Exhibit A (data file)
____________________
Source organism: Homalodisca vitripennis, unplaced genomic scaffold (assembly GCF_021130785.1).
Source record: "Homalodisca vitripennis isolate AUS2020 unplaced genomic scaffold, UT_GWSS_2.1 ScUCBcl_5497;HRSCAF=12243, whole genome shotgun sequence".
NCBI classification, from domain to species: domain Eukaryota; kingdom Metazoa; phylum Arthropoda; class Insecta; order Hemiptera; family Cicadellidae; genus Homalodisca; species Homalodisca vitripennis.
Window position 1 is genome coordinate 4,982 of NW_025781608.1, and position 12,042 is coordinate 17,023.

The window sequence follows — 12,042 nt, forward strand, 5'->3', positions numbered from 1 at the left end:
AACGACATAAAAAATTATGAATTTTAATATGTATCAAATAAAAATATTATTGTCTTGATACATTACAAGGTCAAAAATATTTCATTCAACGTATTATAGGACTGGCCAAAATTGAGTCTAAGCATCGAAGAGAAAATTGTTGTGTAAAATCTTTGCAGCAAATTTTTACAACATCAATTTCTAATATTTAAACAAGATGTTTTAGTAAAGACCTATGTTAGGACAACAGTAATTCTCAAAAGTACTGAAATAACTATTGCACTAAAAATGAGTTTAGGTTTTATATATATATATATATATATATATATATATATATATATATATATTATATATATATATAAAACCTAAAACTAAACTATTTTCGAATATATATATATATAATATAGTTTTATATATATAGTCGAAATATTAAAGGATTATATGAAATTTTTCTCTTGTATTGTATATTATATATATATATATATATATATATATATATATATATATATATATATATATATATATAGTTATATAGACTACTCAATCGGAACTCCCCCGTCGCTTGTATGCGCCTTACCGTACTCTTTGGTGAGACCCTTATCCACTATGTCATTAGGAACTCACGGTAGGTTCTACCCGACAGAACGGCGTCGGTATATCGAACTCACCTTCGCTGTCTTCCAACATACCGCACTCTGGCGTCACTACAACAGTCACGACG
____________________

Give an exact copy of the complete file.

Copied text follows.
Source organism: Homalodisca vitripennis, unplaced genomic scaffold (assembly GCF_021130785.1).
Source record: "Homalodisca vitripennis isolate AUS2020 unplaced genomic scaffold, UT_GWSS_2.1 ScUCBcl_5497;HRSCAF=12243, whole genome shotgun sequence".
NCBI classification, from domain to species: domain Eukaryota; kingdom Metazoa; phylum Arthropoda; class Insecta; order Hemiptera; family Cicadellidae; genus Homalodisca; species Homalodisca vitripennis.
Window position 1 is genome coordinate 4,982 of NW_025781608.1, and position 12,042 is coordinate 17,023.

The window sequence follows — 12,042 nt, forward strand, 5'->3', positions numbered from 1 at the left end:
AACGACATAAAAAATTATGAATTTTAATATGTATCAAATAAAAATATTATTGTCTTGATACATTACAAGGTCAAAAATATTTCATTCAACGTATTATAGGACTGGCCAAAATTGAGTCTAAGCATCGAAGAGAAAATTGTTGTGTAAAATCTTTGCAGCAAATTTTTACAACATCAATTTCTAATATTTAAACAAGATGTTTTAGTAAAGACCTATGTTAGGACAACAGTAATTCTCAAAAGTACTGAAATAACTATTGCACTAAAAATGAGTTTAGGTTTTATATATATATATATATATATATATATATATATATATATATATATTATATATATATATAAAACCTAAAACTAAACTATTTTCGAATATATATATATATAATATAGTTTTATATATATAGTCGAAATATTAAAGGATTATATGAAATTTTTCTCTTGTATTGTATATTATATATATATATATATATATATATATATATATATATATATATATATATATATATATAGTTATATAGACTACTCAATCGGAACTCCCCCGTCGCTTGTATGCGCCTTACCGTACTCTTTGGTGAGACCCTTATCCACTATGTCATTAGGAACTCACGGTAGGTTCTACCCGACAGAACGGCGTCGGTATATCGAACTCACCTTCGCTGTCTTCCAACATACCGCACTCTGGCGTCACTACAACAGTCACGACG